The sole question in this damage action is whether the evidence demands a verdict in favor of the defendant owner and defendant driver of a truck loaded with pulpwood. It is undisputed that witness A, driving after dark along an asphalt road about 24 feet wide, came upon a log in the road. He was able to swerve into the lane of opposing traffic and miss it (the area beyond the right lane being blocked by a ditch); that proceeding a short distance down the road he came up behind the defendants' truck and saw other logs drop off; that he managed to stop the truck, ascertained the owner, and reported the matter to the state patrol. Meanwhile the plaintiff's Lowery, driving in the same direction, came upon a log in the road in the same general location, were unable to stop or swerve to the left due to approaching traffic, and sustained the injuries complained of. Witness B, in a lane of approaching traffic, observed the disaster. Witness C, following the plaintiffs, saw the wreck and the log shortly after the actual collision. The jury returned a verdict in favor of the plaintiffs.
The motions for directed verdict and for judgment notwithstanding the verdict are based on the contention that there is only circumstantial evidence as to the defendants' involvement with the particular log which caused the injury, and that under the plaintiffs' evidence this log could not have fallen from the defendants' truck. The defendants testified that they were hauling pulpwood logs not over six feet in length. Witnesses A and C described the log they saw in the road as meeting defendants' description. However, the plaintiffs and witness A described the log as lying from the middle to the end of the road, which would have made it ten or twelve feet long, and as being of much greater diameter than the logs described by the defendants and witnesses A and C.
The verdict did not result from a pyramiding of inferences, but from a logical choice between two theories of evidence. Either the log hit by Mr. Lowery was not as large as he thought, or there were two logs on the road at about the same place, Lowery hit the large one, and it then somehow vanished (into the ditch?) while the smaller one did not. Even admitting that there is direct and unimpeached evidence that the defendants' truck was not carrying a twelve-foot log, the fact that the three witnesses most closely involved thought it to have been larger than the opinion of the other witnesses does not preclude them from recovery. Eyewitness testimony as to size, like testimony as to speed, varies with the subjective observation recollection, and capability of correct judgment of the analyzer. Where no exact measurement is taken, evidence as to size, like evidence of speed, is a sort of conclusion based on the opinion of the witness and drawn from the circumstances which he recollects. Thus, in Southern R. Co. v. Reed, 40 Ga. App. 332 (9) (149 SE 582) it was held that where measurements were in fact given to the jury from which they could determine size, testimony by a witness as to his estimate of the size of an object was properly excluded.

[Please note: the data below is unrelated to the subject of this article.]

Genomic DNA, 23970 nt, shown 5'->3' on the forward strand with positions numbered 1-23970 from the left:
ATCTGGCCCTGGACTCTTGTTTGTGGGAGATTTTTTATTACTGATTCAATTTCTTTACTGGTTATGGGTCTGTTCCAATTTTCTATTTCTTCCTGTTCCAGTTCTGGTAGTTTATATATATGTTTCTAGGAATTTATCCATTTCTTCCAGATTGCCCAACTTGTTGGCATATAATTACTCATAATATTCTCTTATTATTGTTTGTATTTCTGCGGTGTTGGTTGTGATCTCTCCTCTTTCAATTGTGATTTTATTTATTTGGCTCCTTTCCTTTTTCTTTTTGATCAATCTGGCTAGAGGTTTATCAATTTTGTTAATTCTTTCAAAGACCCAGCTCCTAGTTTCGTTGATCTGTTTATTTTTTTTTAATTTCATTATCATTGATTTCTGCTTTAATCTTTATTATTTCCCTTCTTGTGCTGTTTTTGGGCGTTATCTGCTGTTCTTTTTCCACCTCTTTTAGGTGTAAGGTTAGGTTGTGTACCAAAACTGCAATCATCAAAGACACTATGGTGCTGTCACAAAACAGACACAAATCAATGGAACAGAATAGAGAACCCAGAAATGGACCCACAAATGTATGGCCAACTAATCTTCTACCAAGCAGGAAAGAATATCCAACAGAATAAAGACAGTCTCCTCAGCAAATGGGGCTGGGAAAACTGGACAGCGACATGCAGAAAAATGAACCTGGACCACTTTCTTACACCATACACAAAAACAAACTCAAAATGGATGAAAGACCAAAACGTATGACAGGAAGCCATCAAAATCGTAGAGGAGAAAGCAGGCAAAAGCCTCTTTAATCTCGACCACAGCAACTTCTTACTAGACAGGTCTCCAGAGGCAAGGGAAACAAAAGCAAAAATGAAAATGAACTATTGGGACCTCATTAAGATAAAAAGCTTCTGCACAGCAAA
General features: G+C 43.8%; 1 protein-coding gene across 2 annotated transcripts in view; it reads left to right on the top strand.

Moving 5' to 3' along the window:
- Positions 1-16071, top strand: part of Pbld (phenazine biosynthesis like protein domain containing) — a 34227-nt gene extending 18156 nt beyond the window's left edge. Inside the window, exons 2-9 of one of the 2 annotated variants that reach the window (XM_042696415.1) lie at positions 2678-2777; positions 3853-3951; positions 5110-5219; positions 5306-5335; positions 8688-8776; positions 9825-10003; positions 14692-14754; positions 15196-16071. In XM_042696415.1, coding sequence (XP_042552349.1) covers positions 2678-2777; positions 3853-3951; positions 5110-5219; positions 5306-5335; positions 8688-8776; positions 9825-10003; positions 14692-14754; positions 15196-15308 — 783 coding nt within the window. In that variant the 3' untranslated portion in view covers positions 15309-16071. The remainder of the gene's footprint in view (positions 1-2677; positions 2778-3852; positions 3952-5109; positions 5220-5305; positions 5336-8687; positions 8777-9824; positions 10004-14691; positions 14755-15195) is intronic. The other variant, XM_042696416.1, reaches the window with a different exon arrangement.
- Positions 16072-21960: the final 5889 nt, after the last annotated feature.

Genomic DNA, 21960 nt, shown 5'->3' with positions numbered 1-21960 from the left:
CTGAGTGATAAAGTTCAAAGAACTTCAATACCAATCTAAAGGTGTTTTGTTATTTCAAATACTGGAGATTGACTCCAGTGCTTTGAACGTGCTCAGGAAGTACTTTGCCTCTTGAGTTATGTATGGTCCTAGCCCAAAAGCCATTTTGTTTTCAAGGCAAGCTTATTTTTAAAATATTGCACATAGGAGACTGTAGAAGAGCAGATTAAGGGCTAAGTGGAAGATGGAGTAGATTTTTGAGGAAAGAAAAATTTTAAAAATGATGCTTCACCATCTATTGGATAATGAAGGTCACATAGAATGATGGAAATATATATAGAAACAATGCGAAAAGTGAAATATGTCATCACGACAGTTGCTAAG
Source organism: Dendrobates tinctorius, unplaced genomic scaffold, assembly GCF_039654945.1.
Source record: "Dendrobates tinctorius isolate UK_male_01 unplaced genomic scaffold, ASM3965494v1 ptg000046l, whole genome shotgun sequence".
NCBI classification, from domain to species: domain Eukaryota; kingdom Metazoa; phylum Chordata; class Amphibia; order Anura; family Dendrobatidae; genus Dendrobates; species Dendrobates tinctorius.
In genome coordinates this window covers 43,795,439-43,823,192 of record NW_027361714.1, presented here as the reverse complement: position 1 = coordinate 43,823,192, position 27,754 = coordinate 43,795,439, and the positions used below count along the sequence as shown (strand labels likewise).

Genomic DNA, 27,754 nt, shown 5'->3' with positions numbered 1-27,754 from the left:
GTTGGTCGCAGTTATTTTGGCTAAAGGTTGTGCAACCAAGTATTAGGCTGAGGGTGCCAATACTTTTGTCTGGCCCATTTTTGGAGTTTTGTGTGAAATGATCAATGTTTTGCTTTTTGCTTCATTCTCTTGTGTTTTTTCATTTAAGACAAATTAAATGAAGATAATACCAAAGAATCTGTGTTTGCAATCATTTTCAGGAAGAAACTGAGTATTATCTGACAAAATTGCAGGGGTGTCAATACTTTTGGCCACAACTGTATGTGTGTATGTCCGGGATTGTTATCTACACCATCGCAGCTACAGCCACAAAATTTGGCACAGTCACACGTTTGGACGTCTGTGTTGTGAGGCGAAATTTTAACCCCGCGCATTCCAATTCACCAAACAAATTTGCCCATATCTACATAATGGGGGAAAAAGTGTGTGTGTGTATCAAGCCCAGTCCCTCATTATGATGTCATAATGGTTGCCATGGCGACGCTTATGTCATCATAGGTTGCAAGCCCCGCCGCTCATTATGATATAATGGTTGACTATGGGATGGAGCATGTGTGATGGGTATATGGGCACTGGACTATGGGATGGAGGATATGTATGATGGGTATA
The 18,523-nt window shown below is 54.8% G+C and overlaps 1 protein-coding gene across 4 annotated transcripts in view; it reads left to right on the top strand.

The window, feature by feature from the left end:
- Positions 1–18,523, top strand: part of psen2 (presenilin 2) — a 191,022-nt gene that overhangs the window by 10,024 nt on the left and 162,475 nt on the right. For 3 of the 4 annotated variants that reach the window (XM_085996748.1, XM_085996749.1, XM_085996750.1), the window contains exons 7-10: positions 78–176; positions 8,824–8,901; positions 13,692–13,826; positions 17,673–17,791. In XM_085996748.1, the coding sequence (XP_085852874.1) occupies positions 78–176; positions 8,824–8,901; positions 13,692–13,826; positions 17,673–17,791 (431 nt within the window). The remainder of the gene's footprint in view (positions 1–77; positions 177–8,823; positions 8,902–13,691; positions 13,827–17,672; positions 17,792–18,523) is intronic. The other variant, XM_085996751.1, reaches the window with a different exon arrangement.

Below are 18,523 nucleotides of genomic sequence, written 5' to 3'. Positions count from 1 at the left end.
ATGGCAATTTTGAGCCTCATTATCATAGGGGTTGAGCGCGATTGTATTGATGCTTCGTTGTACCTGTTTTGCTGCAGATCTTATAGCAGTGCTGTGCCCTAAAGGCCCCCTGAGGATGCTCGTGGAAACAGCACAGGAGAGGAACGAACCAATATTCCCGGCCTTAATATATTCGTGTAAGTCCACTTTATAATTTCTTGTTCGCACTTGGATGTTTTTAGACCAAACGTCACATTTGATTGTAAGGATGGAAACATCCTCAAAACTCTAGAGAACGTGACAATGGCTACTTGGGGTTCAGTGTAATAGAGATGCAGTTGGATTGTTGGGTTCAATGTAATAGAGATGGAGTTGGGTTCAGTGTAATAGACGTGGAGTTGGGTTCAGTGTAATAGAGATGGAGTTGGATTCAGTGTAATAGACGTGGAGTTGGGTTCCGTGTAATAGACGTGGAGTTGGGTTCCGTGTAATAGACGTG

The conflicting estimates as to the size of the log which was on the road was a conflict for the jury to resolve. The question of whether the log which they hit was in fact a log which fell from the defendants' truck was also a question of fact based on circumstantial evidence. The plaintiff is not required, even when relying only on circumstantial evidence, to establish his contentions to the exclusion of every other reasonable hypothesis. Pelham Phosphate Co. v. Daniels, 21 Ga. App. 547 (94 SE 846)
; Central of Ga. R. Co. v. Trammell, 23 Ga. App. 25 (97 SE 461)
. It will support a verdict if it preponderates to the hypothesis upon which the plaintiff's right of recovery is based. Ready-Mix Concrete Co. v. Rape, 98 Ga. App. 503 (106 SE2d 429)
. It must tend in a reasonable degree to establish the conclusion claimed and tend to render less probable alternative inconsistent conclusions. Dalon Contracting Co. v. Artman, 101 Ga. App. 828 (115 SE2d 377)
. Even direct testimony may at times be disproved in the mind of the jury by inconsistent circumstances. Grayson v. Yarbrough, 103 Ga. App. 243 (119 SE2d 41)
. And, as stated in Lewis v. American Road Ins. Co., 119 Ga. App. 507 (167 SE2d 729)
the inconsistency of all other contrary hypotheses need not be proved to the point of logical demonstration.
The evidence here authorized, although it did not demand, a verdict in favor of either party. The trial court properly overruled the motion for judgment notwithstanding the verdict.
Nathan & Nathan, A. A. Nathan, John P. Rivers, for appellees.